Whiskey & Ribbons by Leesa Cross-Smith

— Yael van der Wouden

It’s been a while since I read a novel that was so fully and entirely about people. I’m not sure how that happened, but thinking back to the stories I’ve lost myself in over the past twelve months they’ve all been—in one way or another—about people being defiantly unlike people. A lot of absurdity, a lot of magical realism. A lot of getting to close the book, put it on the table and say, Well that was strange and will never happen to me. What a relief.

Cover features a rolled ribbon atop a paint-stained board.
Hub City Press  |  2018  |  272 pp

Reading Leesa Cross-Smith’s Whiskey & Ribbons in contrast to that was like being sat in front of a mirror after not having seen your own reflection in years: wondrous and confrontational and sad all at once. First of all, let me say there’s also no such thing as closing the book and putting it on the table with this novel—it will not allow it. I believe I read it in three sittings: on the train, then on the couch, and after a quick lunch break I returned to that couch and that is where I finished it. As I’m writing this I’m still in that strange limbo world that I know all of you are familiar with: where you’ve reluctantly continued on with your life but keep thinking, Oh I can’t wait to go back to the book before remembering you can’t, the story has reached a close.

Whiskey & Ribbons is about grief as a form of love, and how love in its own right can often be a grieving thing. The story starts like this: Eamon, a police officer, is killed while on duty. His wife, Evangeline, is nine-months pregnant when it happens and is still coming out of the delirium of grief when giving birth to their son, Noah. And into this mix of loss and life hurtling onwards steps Dalton, Eamon’s brother, grieving himself and working through that by becoming Evi’s lifeline.

The story is told in triptychs, each chapter taking turns in delving into the three characters’ narrative arc. The consistent and repetitive nature of whose voices we as readers get to hear—Evi, Eamon, Dalton, Evi, Eamon, Dalton—works in brilliant contrast with how non-linear and meandering the story actually is. We know what character is going to speak when, but we never know where they will take us: to their childhood, to their present, to a memory they have of something that has nothing to do with the main plot. In a clever way, this format seems to reflect how each of them experience much of their lives—an arbitrary structure holding together the overwhelming multiplicity of histories, all of them woven together.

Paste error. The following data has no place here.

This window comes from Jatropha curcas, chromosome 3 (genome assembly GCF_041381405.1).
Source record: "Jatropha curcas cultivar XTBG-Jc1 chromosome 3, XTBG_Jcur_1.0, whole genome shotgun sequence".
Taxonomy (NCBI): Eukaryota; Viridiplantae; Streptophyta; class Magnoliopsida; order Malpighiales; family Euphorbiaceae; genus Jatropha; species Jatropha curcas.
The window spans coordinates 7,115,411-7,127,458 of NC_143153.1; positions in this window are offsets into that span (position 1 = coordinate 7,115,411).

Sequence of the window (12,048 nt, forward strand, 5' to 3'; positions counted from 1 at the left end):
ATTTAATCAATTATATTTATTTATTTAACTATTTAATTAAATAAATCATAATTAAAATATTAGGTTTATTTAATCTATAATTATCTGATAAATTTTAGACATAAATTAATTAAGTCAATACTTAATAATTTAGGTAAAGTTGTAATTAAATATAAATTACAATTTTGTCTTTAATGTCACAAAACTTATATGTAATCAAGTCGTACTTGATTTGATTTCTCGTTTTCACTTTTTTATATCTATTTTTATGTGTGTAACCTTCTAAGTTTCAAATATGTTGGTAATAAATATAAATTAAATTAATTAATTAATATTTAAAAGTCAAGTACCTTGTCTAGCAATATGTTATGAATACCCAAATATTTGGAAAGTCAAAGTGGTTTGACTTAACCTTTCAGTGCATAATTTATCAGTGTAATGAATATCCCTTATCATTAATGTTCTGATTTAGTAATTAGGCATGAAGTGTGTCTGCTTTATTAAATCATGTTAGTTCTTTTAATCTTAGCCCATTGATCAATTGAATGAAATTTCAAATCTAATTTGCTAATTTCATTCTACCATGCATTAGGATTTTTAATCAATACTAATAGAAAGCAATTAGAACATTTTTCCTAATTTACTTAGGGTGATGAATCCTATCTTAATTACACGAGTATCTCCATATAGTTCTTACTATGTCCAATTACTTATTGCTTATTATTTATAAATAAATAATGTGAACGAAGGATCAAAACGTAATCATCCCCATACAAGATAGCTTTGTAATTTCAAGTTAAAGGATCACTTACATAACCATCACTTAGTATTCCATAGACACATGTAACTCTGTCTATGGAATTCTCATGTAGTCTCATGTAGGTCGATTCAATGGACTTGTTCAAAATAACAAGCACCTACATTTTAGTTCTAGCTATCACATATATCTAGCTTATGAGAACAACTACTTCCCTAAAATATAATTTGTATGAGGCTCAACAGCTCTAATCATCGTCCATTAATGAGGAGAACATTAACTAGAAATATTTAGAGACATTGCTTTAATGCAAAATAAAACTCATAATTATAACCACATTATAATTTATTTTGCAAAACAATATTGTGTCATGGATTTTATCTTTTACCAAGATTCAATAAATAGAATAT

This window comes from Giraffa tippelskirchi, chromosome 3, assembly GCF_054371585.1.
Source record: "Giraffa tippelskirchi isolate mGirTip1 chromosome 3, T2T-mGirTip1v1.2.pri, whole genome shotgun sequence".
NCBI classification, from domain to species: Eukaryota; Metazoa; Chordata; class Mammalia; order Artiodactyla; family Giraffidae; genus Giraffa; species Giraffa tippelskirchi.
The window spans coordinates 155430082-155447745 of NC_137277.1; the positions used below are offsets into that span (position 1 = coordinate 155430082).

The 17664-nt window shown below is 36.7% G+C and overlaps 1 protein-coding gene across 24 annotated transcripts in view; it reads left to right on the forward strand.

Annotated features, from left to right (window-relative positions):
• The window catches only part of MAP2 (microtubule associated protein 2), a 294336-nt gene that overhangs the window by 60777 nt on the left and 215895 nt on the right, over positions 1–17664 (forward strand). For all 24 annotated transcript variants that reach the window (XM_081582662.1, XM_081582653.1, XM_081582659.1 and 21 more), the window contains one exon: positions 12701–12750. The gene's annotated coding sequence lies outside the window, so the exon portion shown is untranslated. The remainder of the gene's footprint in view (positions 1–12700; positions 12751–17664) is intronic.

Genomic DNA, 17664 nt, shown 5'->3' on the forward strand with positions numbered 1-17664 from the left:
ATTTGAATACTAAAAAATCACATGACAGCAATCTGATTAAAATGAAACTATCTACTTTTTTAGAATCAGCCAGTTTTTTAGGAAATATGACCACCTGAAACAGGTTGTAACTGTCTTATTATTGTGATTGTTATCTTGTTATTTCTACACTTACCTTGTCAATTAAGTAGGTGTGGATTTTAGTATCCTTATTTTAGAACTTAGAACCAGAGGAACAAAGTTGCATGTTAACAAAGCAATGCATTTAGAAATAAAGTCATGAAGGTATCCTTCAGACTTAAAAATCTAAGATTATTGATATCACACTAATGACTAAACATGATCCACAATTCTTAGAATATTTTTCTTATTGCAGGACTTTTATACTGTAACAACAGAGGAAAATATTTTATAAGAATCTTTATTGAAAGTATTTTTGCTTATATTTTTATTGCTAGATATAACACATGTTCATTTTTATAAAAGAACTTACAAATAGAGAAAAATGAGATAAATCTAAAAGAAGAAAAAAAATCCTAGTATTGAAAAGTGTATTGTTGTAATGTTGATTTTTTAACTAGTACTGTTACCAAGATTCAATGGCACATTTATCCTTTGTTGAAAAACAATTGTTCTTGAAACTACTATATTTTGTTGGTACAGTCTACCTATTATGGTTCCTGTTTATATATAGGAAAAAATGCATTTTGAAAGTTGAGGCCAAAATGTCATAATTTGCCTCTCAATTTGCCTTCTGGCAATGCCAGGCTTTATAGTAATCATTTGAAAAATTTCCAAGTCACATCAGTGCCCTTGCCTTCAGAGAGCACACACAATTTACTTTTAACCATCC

But what I liked best about reading this novel, this people novel, is how genuine and true it was to each character it allowed to come forward—to have their say. Evangeline is a dancer and so her sections read like a dance at times, in particular the scenes where she and Dalton move through the house after getting snowed in: they sit, they stand, they walk, they talk—there’s a musical element to it that reads like how a dancer might see the world in 8-counts. In contrast, Eamon’s internal world is also much like him: bright and honest and aching with love for Evi. He feels everything in exclamation, is unabashed about it, which only shows more beautifully when read side-by-side with Dalton’s voice. Dalton, who is quieter and solid at times, scattered at others, is sure and unsure of his own love – of the love others have for him.

And by making these characters so genuine and full, their desires—their losses and their grief—all become magnified as the story continues. Reading of Evi’s want on the first page is a wholly different experience when you read of that very same desire, in the last chapter. In a similar way, the ache of Eamon’s death is a different thing by the end—you, as a reader, are welcomed into the midst of that grief. Are allowed to experience it as the numbing, loving, all-encompassing thing it can often be. That, too, is another element of Cross-Smith’s writing that rings so very true: the way grief tilts a world, one’s understanding of what’s there, what isn’t. The way the brain needs to catch up to a great loss, how you end up asking yourself: wait, why aren’t they here?, truly forgetting for a moment what death is, what it means.

When I was halfway through the story a friend asked me what I was reading, and I was too busy reading—too enamored by reading—to reply properly. But I did end up babbling something that I still stand by: that the way this book reflects on love found in grief surprises in the way a tree grown into a fence is surprising—that the movement was not away from but rather toward, rather to intertwine.

Best read: without putting it down, or putting it down only when absolutely necessary; when warm, perhaps in bed or near the heater; when a season is changing; when you want to be reminded that loss is never the lonely thing it is made out to be.

Hub City Press